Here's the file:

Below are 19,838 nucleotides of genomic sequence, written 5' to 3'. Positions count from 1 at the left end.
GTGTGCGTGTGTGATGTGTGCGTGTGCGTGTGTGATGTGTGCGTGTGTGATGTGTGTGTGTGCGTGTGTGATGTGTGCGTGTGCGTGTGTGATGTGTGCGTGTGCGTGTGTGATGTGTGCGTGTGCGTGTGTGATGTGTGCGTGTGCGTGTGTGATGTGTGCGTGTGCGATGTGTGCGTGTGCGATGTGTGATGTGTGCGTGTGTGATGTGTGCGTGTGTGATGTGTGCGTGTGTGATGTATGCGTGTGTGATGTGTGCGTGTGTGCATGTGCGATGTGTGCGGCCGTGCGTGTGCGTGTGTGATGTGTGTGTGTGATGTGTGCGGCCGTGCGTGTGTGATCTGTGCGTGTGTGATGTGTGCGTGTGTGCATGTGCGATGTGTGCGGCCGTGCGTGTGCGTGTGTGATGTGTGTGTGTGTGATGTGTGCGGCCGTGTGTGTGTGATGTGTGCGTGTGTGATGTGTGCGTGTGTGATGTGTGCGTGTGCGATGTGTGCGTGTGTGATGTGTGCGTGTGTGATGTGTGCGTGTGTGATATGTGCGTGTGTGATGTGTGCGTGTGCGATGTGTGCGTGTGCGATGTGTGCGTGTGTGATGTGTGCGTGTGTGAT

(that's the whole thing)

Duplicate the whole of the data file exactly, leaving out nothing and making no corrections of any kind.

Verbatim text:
Below are 19,838 nucleotides of genomic sequence, written 5' to 3'. Positions count from 1 at the left end.
GTGTGCGTGTGTGATGTGTGCGTGTGCGTGTGTGATGTGTGCGTGTGTGATGTGTGTGTGTGCGTGTGTGATGTGTGCGTGTGCGTGTGTGATGTGTGCGTGTGCGTGTGTGATGTGTGCGTGTGCGTGTGTGATGTGTGCGTGTGCGTGTGTGATGTGTGCGTGTGCGATGTGTGCGTGTGCGATGTGTGATGTGTGCGTGTGTGATGTGTGCGTGTGTGATGTGTGCGTGTGTGATGTATGCGTGTGTGATGTGTGCGTGTGTGCATGTGCGATGTGTGCGGCCGTGCGTGTGCGTGTGTGATGTGTGTGTGTGATGTGTGCGGCCGTGCGTGTGTGATCTGTGCGTGTGTGATGTGTGCGTGTGTGCATGTGCGATGTGTGCGGCCGTGCGTGTGCGTGTGTGATGTGTGTGTGTGTGATGTGTGCGGCCGTGTGTGTGTGATGTGTGCGTGTGTGATGTGTGCGTGTGTGATGTGTGCGTGTGCGATGTGTGCGTGTGTGATGTGTGCGTGTGTGATGTGTGCGTGTGTGATATGTGCGTGTGTGATGTGTGCGTGTGCGATGTGTGCGTGTGCGATGTGTGCGTGTGTGATGTGTGCGTGTGTGAT